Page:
Please use this identifier to cite or link to this item: http://dx.doi.org/10.18419/opus-3824
Authors: Xue, Yang
Title: GOCE sensitivity studies in terms of cross-over analysis
Issue Date: 2009
metadata.ubs.publikation.typ: Abschlussarbeit (Diplom)
URI: http://nbn-resolving.de/urn:nbn:de:bsz:93-opus-50598
http://elib.uni-stuttgart.de/handle/11682/3841
http://dx.doi.org/10.18419/opus-3824
Abstract: The GOCE (Gravity field and steady-state Ocean Circulation Explorer) satellite, launched on 17 March 2009, for the first time applies satellite gravity gradiometry (SGG) to recover the Earth's gravity field with cm accuracy at a resolution of 100km. To meet the envisaged accuracy, measurement validation at cross-over points (XOs) is necessary. Typically, validation is based on gravity gradients (GGs). However, the coefficient matrix of the gravitational tensor is dependent on orientation. In order to avoid matrix rotation, analysis based on orientation-independent invariants is possible. By applying various noise models, the goodness of XO-validation based on GGs and invariants will be studied in this thesis. First, by determining the maximum of scalar products from two tracks, the XOs can be predicted. Next, using local polynomial approximation, the geographical coordinates of XOs are calculated by solving a system of equations. Due to the orbit drift, the interpolation of height is performed separately along ascending and descending track before final comparison. Considering a sampling rate of 1Hz, GGs and invariants in all points of a one-week orbit are simulated for the further interpolation at the XOs. To determine the goodness of the selected interpolation algorithm, a closed loop test with noise-free data is investigated first. Since signal to noise ratios of GGs and invariants are all above 70dB, the same algorithm is applied in closed loop tests with noisy data. Since GOCE can only provide high accuracy for the main diagonal tensor components, various noise models, i.e. homogeneous and inhomogeneous white noise as well as homogeneous and inhomogeneous coloured noise, are added to the simulated values. The comparison of the goodness of GGs opposed to invariants is based on the signal to noise ratio (SNR). In this study, the second invariant demonstrates better SNR than GGs and the third invariant in the case of homogenous noise. However, due to the impact of inaccurate GGs, the SNR of invariants is poorer than the SNR of all GGs in the case of inhomogeneous noise.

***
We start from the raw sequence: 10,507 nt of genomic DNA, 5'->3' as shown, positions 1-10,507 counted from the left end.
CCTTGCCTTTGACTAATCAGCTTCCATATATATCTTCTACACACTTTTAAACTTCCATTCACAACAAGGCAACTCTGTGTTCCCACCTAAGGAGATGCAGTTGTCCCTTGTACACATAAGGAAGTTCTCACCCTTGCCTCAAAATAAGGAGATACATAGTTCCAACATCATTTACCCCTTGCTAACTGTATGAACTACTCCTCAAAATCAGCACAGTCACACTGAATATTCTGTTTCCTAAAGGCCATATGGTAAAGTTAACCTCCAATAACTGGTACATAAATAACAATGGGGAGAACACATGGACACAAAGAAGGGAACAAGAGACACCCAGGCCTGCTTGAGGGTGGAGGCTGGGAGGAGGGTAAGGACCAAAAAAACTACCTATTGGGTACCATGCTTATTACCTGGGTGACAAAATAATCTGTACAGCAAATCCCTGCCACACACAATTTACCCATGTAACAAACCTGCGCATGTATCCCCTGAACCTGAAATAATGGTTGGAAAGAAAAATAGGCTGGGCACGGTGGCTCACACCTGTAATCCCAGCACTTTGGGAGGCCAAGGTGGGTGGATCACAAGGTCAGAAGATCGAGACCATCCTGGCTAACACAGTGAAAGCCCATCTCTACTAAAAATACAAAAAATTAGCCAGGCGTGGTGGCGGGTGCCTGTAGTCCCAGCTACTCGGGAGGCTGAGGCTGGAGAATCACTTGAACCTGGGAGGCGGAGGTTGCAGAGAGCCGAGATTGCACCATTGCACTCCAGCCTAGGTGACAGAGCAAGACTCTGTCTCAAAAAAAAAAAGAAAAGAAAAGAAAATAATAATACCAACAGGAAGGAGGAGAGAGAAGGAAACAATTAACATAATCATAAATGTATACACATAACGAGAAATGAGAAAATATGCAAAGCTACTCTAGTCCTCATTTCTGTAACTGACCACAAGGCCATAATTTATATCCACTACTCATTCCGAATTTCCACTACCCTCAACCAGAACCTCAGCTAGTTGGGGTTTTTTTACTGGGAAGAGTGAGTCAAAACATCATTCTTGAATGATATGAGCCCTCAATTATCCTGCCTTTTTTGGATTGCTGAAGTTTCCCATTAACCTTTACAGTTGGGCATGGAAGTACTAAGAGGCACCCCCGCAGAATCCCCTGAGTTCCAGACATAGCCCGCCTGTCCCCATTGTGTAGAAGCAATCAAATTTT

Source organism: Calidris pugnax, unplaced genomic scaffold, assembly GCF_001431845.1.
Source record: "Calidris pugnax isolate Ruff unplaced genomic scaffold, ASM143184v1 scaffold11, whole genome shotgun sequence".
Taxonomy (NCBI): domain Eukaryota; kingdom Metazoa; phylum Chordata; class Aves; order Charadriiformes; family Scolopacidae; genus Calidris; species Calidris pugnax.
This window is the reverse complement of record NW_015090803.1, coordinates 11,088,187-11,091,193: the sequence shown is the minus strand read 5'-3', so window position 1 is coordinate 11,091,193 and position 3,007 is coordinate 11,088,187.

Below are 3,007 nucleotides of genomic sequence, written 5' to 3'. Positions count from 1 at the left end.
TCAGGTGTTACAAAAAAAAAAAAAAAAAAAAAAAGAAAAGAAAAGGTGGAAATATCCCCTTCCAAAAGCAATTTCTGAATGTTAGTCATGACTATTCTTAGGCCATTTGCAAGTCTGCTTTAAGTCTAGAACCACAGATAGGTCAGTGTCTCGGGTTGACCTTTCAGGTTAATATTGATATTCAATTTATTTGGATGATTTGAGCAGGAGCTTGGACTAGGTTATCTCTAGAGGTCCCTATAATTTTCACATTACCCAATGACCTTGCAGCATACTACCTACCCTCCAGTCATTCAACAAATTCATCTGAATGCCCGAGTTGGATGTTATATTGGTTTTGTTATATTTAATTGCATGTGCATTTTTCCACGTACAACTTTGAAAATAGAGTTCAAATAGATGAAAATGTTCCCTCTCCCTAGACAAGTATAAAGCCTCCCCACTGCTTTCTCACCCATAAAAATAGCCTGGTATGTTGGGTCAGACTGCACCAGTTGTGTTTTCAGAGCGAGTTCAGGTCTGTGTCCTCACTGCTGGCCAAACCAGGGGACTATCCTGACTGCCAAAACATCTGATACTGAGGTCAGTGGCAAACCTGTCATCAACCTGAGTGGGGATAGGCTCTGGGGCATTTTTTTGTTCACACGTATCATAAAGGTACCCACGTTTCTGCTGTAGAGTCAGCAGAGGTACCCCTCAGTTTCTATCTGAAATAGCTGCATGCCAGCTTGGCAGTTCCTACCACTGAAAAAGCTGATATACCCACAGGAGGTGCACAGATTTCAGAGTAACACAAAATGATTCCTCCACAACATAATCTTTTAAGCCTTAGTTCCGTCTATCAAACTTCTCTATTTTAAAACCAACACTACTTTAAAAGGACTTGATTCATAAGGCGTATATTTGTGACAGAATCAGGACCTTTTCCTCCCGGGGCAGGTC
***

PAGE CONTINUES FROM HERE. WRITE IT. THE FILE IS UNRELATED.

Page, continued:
Appears in Collections:06 Fakultät Luft- und Raumfahrttechnik und Geodäsie

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